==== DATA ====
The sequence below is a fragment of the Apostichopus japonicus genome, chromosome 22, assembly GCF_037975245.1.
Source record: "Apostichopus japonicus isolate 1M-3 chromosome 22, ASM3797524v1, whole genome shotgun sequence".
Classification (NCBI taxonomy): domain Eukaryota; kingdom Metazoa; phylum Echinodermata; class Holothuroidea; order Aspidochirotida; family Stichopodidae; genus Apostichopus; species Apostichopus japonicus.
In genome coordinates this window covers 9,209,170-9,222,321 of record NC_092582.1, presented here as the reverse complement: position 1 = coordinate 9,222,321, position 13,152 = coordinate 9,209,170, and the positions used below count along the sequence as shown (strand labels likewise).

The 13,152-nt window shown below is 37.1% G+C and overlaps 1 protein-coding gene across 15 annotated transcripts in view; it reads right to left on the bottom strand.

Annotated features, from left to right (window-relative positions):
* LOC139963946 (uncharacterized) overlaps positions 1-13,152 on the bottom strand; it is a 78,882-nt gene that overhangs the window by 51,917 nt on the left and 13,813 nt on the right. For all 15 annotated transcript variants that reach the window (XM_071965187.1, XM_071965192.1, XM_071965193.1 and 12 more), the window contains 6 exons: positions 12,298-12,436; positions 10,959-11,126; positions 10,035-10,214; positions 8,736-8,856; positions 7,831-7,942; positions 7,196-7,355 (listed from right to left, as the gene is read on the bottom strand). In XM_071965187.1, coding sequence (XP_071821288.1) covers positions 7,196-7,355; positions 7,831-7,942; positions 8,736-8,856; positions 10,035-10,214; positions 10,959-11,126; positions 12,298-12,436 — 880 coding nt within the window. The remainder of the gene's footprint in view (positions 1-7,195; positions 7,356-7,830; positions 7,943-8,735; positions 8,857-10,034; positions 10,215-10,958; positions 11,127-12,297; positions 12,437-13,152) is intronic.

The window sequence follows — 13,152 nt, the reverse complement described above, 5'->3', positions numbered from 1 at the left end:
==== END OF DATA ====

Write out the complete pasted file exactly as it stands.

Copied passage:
The sequence below is a fragment of the Apostichopus japonicus genome, chromosome 22, assembly GCF_037975245.1.
Source record: "Apostichopus japonicus isolate 1M-3 chromosome 22, ASM3797524v1, whole genome shotgun sequence".
Classification (NCBI taxonomy): domain Eukaryota; kingdom Metazoa; phylum Echinodermata; class Holothuroidea; order Aspidochirotida; family Stichopodidae; genus Apostichopus; species Apostichopus japonicus.
In genome coordinates this window covers 9,209,170-9,222,321 of record NC_092582.1, presented here as the reverse complement: position 1 = coordinate 9,222,321, position 13,152 = coordinate 9,209,170, and the positions used below count along the sequence as shown (strand labels likewise).

The 13,152-nt window shown below is 37.1% G+C and overlaps 1 protein-coding gene across 15 annotated transcripts in view; it reads right to left on the bottom strand.

Annotated features, from left to right (window-relative positions):
* LOC139963946 (uncharacterized) overlaps positions 1-13,152 on the bottom strand; it is a 78,882-nt gene that overhangs the window by 51,917 nt on the left and 13,813 nt on the right. For all 15 annotated transcript variants that reach the window (XM_071965187.1, XM_071965192.1, XM_071965193.1 and 12 more), the window contains 6 exons: positions 12,298-12,436; positions 10,959-11,126; positions 10,035-10,214; positions 8,736-8,856; positions 7,831-7,942; positions 7,196-7,355 (listed from right to left, as the gene is read on the bottom strand). In XM_071965187.1, coding sequence (XP_071821288.1) covers positions 7,196-7,355; positions 7,831-7,942; positions 8,736-8,856; positions 10,035-10,214; positions 10,959-11,126; positions 12,298-12,436 — 880 coding nt within the window. The remainder of the gene's footprint in view (positions 1-7,195; positions 7,356-7,830; positions 7,943-8,735; positions 8,857-10,034; positions 10,215-10,958; positions 11,127-12,297; positions 12,437-13,152) is intronic.

The window sequence follows — 13,152 nt, the reverse complement described above, 5'->3', positions numbered from 1 at the left end: